“The Bounty Hunter” Review

The Bounty Hunter

The Bounty Hunter

– for sexual content including suggestive comments, language and some violence.
Director: Andy Tennant
Starring: Jennifer Aniston, Gerard Butler, Jason Sudeikis
Running Time: 1 hour, 50 minutes
Theatrical Release Date: March 19, 2010
Official Site

Plot Summary
Milo Boyd (Gerard Butler), a down-on-his-luck bounty hunter, gets his dream job when he is assigned to track down his bail-jumping ex-wife, reporter Nicole Hurley (Jennifer Aniston). He thinks all that’s ahead is an easy payday, but when Nicole gives him the slip so she can chase a lead on a murder cover-up, Milo realizes that nothing ever goes simply with him and Nicole. The exes continually one-up each other – until they find themselves on the run for their lives. They thought their promise to love, honor and obey was tough – staying alive is going to be a whole lot tougher. Andy Tennant (“Hitch,” “Sweet Home Alabama”) directs. (from MovieWeb.com)

Film Review
In 2005, director Andy Tennant apparently made a big mistake… a good movie. Hitch was a bit of a romantic comedy surprise. While it isn’t perfect by any means, it was one of the more fun and truly funny romantic comedies that stuck to the formula, but wasn’t without its share of surprises. Since then, Tennant hasn’t really been able to make lightning strike twice. And when the promising trailer for The Bounty Hunter was released, touted as from the director of Hitch, it sounded like a sure fire hit. However, it would have been considerably more appropriate to be tagged as “from the director of Fools Gold,” which was the 2008 mess of a movie that Tennant also put together. And sadly, The Bounty Hunter seems to be taken from the same playbook.

The biggest problem with The Bounty Hunter, and trust me there are plenty to choose from, may be the tone of the film. While Tennant wants to make it very apparent that this is intended to be a lighthearted comedy – all in good fun – the tone seems to be constantly changing. Jennifer Aniston’s Nicole and Gerard Butler’s Milo perform as your usual romantic comedy leads. But in this case, they’re bitter exes who obviously still have some feelings for each other, however, the two can’t help but dish out spiteful remarks and actions towards each other throughout most of the movie. Anyone who has an ex can probably relate to some of the “fun” they have in getting back at each other, and Tennant tries to keep even the meanest of spirited motions as light as possible. However, that very love/hate relationship makes it very hard to feel that there’s any kind of real love or attraction between the leads. When Milo switches from immature and vengeful to suddenly caring about his ex-wife’s feelings, it doesn’t seem natural at all. Any romantic watching the movie wants to root for their relationship, but there isn’t much there for Nicole and Milo to build upon. And when things finally do slow down and they just happen to be in the neighborhood of their old honeymoon spot, the “meaningful” conversation they exchange seems all too uncharacteristic of who we’ve come to believe they are and therefore just feels like it’s there because the writers and directors suddenly remembered this revenge story is meant to be romantic too.

On top of that, the comedic tone is off. Jason Sudeikis plays Nicole’s coworker Stewart who dresses in pastels and sports a ridiculous mustache. Sudekis plays it like he’s in Anchorman or a live action cartoon, and it dumbs down any scene he’s in, and ultimately throws off the comedic tone. Of course Stewart is meant to be annoying, but in the end, his entire character adds nothing, with the exception of maybe one decent laugh. And Stewart is really a great example of what is wrong with The Bounty Hunter. Almost every single supporting character seems like we’re supposed to believe they’re necessary, but each fulfills the romantic story stereotype – and poorly. The best supporting character might actually be Siobhan Fallon who seems to be able to make every piece of her dialog ridiculous and amusing in any project she’s in. But, in contrast, Christine Baranski plays Nicole’s horny Atlantic City performing mother, Kitty, who can’t seem to keep sex off the brain and displays no good reason why any sane person would call her up for advice (and Aniston’s Nicole doesn’t seem quite that unbalanced). The Bounty Hunter just ends up being not screwy enough to be a screwball comedy and not straight enough to be a more grounded in reality styled comedy. It falls somewhere in between, becoming nothing more than a misshapened, undercooked, haphazardly constructed storyboard of a better idea.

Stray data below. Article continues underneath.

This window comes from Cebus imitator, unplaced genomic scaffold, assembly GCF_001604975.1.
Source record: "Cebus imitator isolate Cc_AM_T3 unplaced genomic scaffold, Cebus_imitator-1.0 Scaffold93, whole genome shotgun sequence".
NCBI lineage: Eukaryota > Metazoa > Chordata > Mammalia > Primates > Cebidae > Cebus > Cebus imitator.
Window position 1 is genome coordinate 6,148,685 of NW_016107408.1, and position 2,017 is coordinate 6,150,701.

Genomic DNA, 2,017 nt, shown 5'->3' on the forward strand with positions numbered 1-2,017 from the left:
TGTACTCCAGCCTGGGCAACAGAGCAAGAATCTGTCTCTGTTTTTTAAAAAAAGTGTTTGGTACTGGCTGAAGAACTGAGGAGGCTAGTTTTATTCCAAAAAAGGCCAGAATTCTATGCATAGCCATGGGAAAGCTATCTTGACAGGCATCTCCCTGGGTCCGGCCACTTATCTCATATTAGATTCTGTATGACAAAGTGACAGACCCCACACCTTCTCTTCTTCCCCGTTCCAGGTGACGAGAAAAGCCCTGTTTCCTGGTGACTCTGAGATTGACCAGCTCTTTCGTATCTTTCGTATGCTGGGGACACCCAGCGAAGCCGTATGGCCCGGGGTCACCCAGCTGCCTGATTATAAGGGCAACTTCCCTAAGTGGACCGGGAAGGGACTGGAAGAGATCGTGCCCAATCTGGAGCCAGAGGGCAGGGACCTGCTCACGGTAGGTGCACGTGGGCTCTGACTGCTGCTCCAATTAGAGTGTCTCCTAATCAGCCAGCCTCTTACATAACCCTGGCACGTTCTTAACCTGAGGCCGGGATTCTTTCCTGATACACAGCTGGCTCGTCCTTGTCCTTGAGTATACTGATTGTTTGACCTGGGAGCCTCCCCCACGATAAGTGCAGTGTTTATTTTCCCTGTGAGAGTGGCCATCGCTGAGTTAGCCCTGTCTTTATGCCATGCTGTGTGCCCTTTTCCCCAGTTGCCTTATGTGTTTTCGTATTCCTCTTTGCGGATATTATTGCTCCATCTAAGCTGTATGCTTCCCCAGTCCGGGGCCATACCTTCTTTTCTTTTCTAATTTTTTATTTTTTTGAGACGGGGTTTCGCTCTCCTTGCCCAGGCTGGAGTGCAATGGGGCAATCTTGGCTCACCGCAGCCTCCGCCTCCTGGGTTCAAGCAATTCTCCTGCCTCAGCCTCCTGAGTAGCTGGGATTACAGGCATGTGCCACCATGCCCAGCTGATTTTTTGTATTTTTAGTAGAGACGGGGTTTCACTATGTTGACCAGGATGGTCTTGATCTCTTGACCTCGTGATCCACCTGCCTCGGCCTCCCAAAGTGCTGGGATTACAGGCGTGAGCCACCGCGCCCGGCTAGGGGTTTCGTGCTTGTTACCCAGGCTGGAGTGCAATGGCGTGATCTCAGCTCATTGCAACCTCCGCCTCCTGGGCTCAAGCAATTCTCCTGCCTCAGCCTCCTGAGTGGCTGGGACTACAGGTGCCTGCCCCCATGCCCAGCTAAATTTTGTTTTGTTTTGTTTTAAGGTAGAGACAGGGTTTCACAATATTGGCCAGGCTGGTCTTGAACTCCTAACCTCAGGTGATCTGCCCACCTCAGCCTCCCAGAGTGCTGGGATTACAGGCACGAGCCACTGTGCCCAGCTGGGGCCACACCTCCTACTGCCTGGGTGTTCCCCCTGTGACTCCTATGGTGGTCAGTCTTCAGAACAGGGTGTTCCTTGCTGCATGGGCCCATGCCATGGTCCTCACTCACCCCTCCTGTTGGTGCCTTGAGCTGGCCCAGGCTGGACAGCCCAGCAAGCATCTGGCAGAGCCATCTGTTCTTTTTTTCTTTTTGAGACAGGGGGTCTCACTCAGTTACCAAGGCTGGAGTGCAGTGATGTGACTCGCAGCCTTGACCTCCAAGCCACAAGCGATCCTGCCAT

The content is another issue. The comedy relies much too heavily on random bedroom humor most of the time. Because of that, it’s mostly unfunny and dumb, making it even tougher to take the picture seriously. The entire approach to the film feels sophomoric, and upon learning it’s from the director of Fools Gold, that entirely makes sense now. But between random sexual remarks, Nicole’s horny mother, a stop in a “gentleman’s club,” and a variety of profanity sprinkled throughout the film (including over 30 uses of the “s” word and some blasphemy), The Bounty Hunter just feels like a unnecessarily dirty, sloppy, unromantic and unfunny “romantic comedy.”

With all the downsides to The Bounty Hunter, is there anything at all redeemable? The plot revolves around Milo having to bring Nicole in as a bounty hunting job. She actually skips bail because she gets important information about a suicide she’s investigating for a newspaper and must meet her contact during the court time she needs to serve. As she learns more about the story, we’re basically given a bit of a murder mystery angle. And while even that is handled relatively poorly (OK, it was handled very poorly), the mystery angle keeps the story somewhat interesting. Some of the relationship-building (or “rebuilding”) is shown in a few overlong scenes that wear out their welcome, but I was still a bit curious as to why this pair had even gotten together in the first place and what exactly was it that drove them apart. So, in the end, the overall story was entertaining, but it was so poorly executed and delivered that it seemed like such a waste of an attempt at all. (However, on the bright side, it could have been as bad as Year One, but it’s not.)